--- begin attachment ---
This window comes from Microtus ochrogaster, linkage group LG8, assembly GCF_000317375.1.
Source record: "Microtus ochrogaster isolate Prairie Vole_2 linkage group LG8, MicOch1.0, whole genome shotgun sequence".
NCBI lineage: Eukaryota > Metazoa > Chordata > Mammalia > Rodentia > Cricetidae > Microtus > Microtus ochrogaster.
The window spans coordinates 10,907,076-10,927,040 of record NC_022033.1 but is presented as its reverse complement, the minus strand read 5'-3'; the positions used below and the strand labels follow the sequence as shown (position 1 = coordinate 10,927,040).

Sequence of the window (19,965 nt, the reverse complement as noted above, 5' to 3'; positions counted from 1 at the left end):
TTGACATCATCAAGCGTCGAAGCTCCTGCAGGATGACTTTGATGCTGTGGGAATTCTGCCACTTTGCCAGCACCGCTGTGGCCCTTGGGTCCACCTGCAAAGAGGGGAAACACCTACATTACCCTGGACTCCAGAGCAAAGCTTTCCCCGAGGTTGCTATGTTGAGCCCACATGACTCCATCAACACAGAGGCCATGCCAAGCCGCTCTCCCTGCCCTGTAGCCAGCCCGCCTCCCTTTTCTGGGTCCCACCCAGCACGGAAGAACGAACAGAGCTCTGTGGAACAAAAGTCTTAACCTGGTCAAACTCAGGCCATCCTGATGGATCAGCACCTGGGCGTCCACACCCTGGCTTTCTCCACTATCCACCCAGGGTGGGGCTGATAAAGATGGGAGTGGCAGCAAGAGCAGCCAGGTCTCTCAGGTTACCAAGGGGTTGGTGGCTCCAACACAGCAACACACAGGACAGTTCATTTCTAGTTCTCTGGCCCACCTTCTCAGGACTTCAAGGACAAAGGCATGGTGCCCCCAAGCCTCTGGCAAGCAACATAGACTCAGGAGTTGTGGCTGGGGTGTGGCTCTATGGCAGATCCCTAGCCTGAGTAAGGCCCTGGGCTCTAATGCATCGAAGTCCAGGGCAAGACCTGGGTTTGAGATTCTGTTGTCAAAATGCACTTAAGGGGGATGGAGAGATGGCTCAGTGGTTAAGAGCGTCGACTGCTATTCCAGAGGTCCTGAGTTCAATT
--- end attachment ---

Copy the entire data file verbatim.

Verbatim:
This window comes from Microtus ochrogaster, linkage group LG8, assembly GCF_000317375.1.
Source record: "Microtus ochrogaster isolate Prairie Vole_2 linkage group LG8, MicOch1.0, whole genome shotgun sequence".
NCBI lineage: Eukaryota > Metazoa > Chordata > Mammalia > Rodentia > Cricetidae > Microtus > Microtus ochrogaster.
The window spans coordinates 10,907,076-10,927,040 of record NC_022033.1 but is presented as its reverse complement, the minus strand read 5'-3'; the positions used below and the strand labels follow the sequence as shown (position 1 = coordinate 10,927,040).

Sequence of the window (19,965 nt, the reverse complement as noted above, 5' to 3'; positions counted from 1 at the left end):
TTGACATCATCAAGCGTCGAAGCTCCTGCAGGATGACTTTGATGCTGTGGGAATTCTGCCACTTTGCCAGCACCGCTGTGGCCCTTGGGTCCACCTGCAAAGAGGGGAAACACCTACATTACCCTGGACTCCAGAGCAAAGCTTTCCCCGAGGTTGCTATGTTGAGCCCACATGACTCCATCAACACAGAGGCCATGCCAAGCCGCTCTCCCTGCCCTGTAGCCAGCCCGCCTCCCTTTTCTGGGTCCCACCCAGCACGGAAGAACGAACAGAGCTCTGTGGAACAAAAGTCTTAACCTGGTCAAACTCAGGCCATCCTGATGGATCAGCACCTGGGCGTCCACACCCTGGCTTTCTCCACTATCCACCCAGGGTGGGGCTGATAAAGATGGGAGTGGCAGCAAGAGCAGCCAGGTCTCTCAGGTTACCAAGGGGTTGGTGGCTCCAACACAGCAACACACAGGACAGTTCATTTCTAGTTCTCTGGCCCACCTTCTCAGGACTTCAAGGACAAAGGCATGGTGCCCCCAAGCCTCTGGCAAGCAACATAGACTCAGGAGTTGTGGCTGGGGTGTGGCTCTATGGCAGATCCCTAGCCTGAGTAAGGCCCTGGGCTCTAATGCATCGAAGTCCAGGGCAAGACCTGGGTTTGAGATTCTGTTGTCAAAATGCACTTAAGGGGGATGGAGAGATGGCTCAGTGGTTAAGAGCGTCGACTGCTATTCCAGAGGTCCTGAGTTCAATT